# xlwings with other Office Apps¶

xlwings can also be used to call Python functions from VBA within Office apps other than Excel (like Outlook, Access etc.).

Note

New in v0.12.0 and still in a somewhat early stage that involves a bit of manual work. Currently, this functionality is only available on Windows for UDFs. The RunPython functionality is currently not supported.

## How To¶

1. As usual, write your Python function and import it into Excel (see VBA: User Defined Functions (UDFs)).

2. Press Alt-F11 to get into the VBA editor, then right-click on the xlwings_udfs VBA module and select Export File.... Save the xlwings_udfs.bas file somewhere.

3. Switch into the other Office app, e.g. Microsoft Access and click again Alt-F11 to get into the VBA editor. Right-click on the VBA Project and Import File..., then select the file that you exported in the previous step. Once imported, replace the app name in the first line to the one that you are using, i.e. Microsoft Access or Microsoft Outlook etc. so that the first line then reads: #Const App = "Microsoft Access"

4. Now import the standalone xlwings VBA module (xlwings.bas). You can find it in your xlwings installation folder. To know where that is, do:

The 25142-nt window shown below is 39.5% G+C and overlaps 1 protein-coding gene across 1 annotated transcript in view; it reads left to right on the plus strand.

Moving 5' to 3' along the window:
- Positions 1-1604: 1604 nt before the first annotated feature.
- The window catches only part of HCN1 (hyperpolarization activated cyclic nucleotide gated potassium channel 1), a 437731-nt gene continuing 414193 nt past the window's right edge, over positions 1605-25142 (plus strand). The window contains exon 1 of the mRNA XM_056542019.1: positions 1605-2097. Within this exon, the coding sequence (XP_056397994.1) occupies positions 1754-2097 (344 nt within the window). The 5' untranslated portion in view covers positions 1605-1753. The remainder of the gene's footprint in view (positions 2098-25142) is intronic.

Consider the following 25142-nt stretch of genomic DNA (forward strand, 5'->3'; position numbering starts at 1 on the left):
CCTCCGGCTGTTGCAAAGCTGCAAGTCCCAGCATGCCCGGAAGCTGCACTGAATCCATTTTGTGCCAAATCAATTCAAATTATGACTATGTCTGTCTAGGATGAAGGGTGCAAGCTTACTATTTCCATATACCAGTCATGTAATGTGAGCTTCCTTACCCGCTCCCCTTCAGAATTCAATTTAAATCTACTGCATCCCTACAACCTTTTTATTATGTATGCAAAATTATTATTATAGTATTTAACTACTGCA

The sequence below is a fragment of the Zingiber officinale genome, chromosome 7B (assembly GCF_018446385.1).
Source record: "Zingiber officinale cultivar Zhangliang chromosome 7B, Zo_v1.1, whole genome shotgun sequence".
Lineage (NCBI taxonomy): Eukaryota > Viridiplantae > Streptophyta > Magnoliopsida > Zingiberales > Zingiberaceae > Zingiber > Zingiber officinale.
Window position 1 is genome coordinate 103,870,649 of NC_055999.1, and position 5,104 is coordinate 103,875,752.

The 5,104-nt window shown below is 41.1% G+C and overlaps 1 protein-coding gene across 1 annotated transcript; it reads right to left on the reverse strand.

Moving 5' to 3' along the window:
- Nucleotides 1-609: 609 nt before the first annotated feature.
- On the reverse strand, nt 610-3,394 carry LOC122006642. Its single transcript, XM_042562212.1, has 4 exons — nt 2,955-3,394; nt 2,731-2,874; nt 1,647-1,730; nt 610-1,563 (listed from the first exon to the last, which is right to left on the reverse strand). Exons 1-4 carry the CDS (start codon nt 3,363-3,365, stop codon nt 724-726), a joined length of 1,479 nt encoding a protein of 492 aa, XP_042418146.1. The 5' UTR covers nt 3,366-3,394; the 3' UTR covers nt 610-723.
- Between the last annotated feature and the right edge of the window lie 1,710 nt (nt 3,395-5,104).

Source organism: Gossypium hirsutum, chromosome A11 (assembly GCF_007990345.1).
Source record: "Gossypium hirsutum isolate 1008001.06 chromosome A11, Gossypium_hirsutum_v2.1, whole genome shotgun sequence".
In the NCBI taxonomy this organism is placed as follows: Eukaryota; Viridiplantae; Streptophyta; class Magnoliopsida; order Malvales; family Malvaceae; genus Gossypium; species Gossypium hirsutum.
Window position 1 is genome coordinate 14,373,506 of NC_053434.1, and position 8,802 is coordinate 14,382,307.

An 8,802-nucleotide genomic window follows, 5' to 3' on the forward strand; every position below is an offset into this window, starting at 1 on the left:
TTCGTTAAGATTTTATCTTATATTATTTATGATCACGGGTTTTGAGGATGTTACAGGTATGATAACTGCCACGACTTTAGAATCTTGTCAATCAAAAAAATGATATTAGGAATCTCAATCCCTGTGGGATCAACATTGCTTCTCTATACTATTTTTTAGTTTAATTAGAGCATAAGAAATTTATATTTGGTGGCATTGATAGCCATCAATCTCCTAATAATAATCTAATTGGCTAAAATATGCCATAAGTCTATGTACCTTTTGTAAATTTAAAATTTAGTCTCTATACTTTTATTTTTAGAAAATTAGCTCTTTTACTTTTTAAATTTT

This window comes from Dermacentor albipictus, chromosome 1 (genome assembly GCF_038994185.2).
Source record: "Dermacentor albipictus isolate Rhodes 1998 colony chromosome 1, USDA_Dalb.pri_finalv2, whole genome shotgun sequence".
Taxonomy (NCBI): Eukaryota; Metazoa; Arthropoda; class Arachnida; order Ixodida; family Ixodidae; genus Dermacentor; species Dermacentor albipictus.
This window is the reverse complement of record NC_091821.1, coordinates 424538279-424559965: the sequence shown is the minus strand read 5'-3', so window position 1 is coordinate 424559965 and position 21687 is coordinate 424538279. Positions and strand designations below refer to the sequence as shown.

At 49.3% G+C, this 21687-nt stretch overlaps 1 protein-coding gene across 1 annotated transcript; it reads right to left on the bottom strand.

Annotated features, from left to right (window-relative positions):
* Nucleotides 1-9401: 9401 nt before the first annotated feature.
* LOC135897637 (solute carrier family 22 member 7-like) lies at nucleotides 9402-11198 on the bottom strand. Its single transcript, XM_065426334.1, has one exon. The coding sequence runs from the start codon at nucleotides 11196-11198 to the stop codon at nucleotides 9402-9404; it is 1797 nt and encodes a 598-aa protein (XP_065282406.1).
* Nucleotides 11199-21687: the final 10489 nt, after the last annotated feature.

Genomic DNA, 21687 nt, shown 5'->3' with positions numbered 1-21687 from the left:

>>> import xlwings as xw
>>> xlwings.__path__


And finally do the same as in the previous step and replace the App name in the first line with the name of the corresponding app that you are using. You are now able to call the Python function from VBA.

## Config¶

The other Office apps will use the same global config file as you are editing via the Excel ribbon add-in. When it makes sense, you’ll be able to use the directory config file (e.g. you can put it next to your Access or Word file) or you can hardcode the path to the config file in the VBA standalone module, e.g. in the function GetDirectoryConfigFilePath (e.g. suggested when using Outlook that doesn’t really have the same concept of files like the other Office apps). NOTE: For Office apps without file concept, you need to make sure that the PYTHONPATH points to the directory with the Python source file. For details on the different config options, see Config.